(2.4) Anne Basset (fl. 1691), third daughter; living in 1691; possibly married [forename unknown] Lewis of Lanishen;
(2.5) Priscilla Basset (fl. 1691-98), youngest daughter; married, 29 December 1698 at St Hilary, Thomas Cross of Bristol; 
(2.6) Lt-Col. Richard Basset (1690-1746) (q.v.).
He inherited Beaupré from his half-brother in 1667, and also had a house in Cardiff. At his death he left his estate in Glamorganshire to his widow for life, with remainder to his sons; they sold it in 1709. His property at Glastonbury (Som.) was to be sold for the payment of his debts.
He died after 26 December 1691 and was buried at St. Hilary, 4 January 1691/2; his will was proved in the PCC, 26 April 1692. His first wife was buried at Flemingston (Glam.), 26 March 1674. His widow's date of death is unknown.

Basset, Lt-Col. Richard (1690-1746). Younger son of Sir Richard Basset (1638?-91), kt. and his second wife, Priscilla, daughter of Col. Phillip Jones of Fonmon Castle (Glam.), baptised at St. Hilary, 12 November 1690. An officer in the army (Lt., 1710/11; resigned 1712; Capt., 1722; Maj. 1740; Br. Lt-Col., 1745). He married 1st, 27 April 1711 at Lincoln's Inn Chapel, London, Elizabeth (b. 1689?), probably daughter of Thomas Apprice of Westminster (Middx), and 2nd, 7 April 1720 at St Anne & St Agnes, Aldersgate, London, Barbara (b. 1703), daughter of William Bainbrigge of Over Hall, Lockington (Leics), and had issue:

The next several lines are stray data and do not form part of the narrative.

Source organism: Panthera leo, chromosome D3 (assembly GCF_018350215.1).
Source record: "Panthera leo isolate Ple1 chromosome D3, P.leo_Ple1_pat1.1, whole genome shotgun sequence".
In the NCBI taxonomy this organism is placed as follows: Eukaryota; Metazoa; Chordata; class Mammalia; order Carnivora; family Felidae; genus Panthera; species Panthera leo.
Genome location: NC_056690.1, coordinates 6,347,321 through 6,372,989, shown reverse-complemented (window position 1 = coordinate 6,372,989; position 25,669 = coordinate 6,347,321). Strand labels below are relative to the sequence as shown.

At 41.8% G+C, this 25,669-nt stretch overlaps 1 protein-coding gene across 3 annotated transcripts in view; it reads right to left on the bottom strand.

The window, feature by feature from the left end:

(2.1) Lt-Col. Henry Basset (c.1729-82) (q.v.).
He died at Youghal (Co. Waterford), 18 March 1746; his will was proved in Dublin, 7 June 1746. His first wife died before 1720. His second wife's date of death is unknown.

Basset, Lt-Col. Henry (c.1729-82). Only son of Maj. Richard Basset (1690-1746) and his second wife, Barbara, daughter of William Bainbrigge of Lockington (Leics), born about 1729. An officer in the 10th Foot (Lt., 1755; Capt., 1757; Maj., 1765; retired as Lt-Col., 1776). He married, 15 August 1749 at Duffield (Derbys), Catherine (1724-72), daughter of Thomas Bainbrigge of Woodseat (Derbys), and had issue:
(1) Capt. James Basset (1750-1825), said to have been baptised 23 January 1749/50; an officer in the 29th Foot (Lt., 1764; Capt., 1774; retired on half-pay); Deputy Inspector-General of Musters and Accounts by 1804; inherited his father's lands in North America and Ireland; lived latterly at The Hermitage, George St., Battle Bridge, St. Pancras (Middx); died unmarried and was buried at East Barnet (Herts), 14 March 1825; will proved in the PCC, 12 April 1825;
(2) Brig-Gen. Sir Richard Basset (1751-1806), kt.; an officer in 10th Foot and later 6th West India Regiment (Ensign, 1764; Lt., 1775; Capt., 1778; Br. Maj., 1794; Lt-Col., 1795; Br.Col., 1800; Br. Brig-Gen, 1804); knighted by the Duke of Rutland, 31 October 1785; died unmarried at Brimstone Hill, St. Kitts, 19 May 1806;
(3) Catherine Basset (1752-1815), baptised at St. Alkmund, Derby, 16 September 1752; married, 20 December 1781 at St Paul, Shadwell (Middx), William King, and had issue three sons; buried at East Barnet (Herts), 17 May 1815;
(4) Barbara Basset (b. 1754), baptised at Dronfield (Derbys), 13 January 1754; probably died young and certainly before 1779;
(5) Lt-Col. Thomas Basset (1757-1842) (q.v.);
(6) Henry Basset (b. 1759), baptised at St. Alkmund, Derby, 11 July 1759; probably died young, and certainly before 1779.
He lived latterly in Marsham St., Westminster (Middx).
He probably died early in 1782; administration of his goods (with will annexed) was granted, 4 May 1782. His wife died 30 October 1772.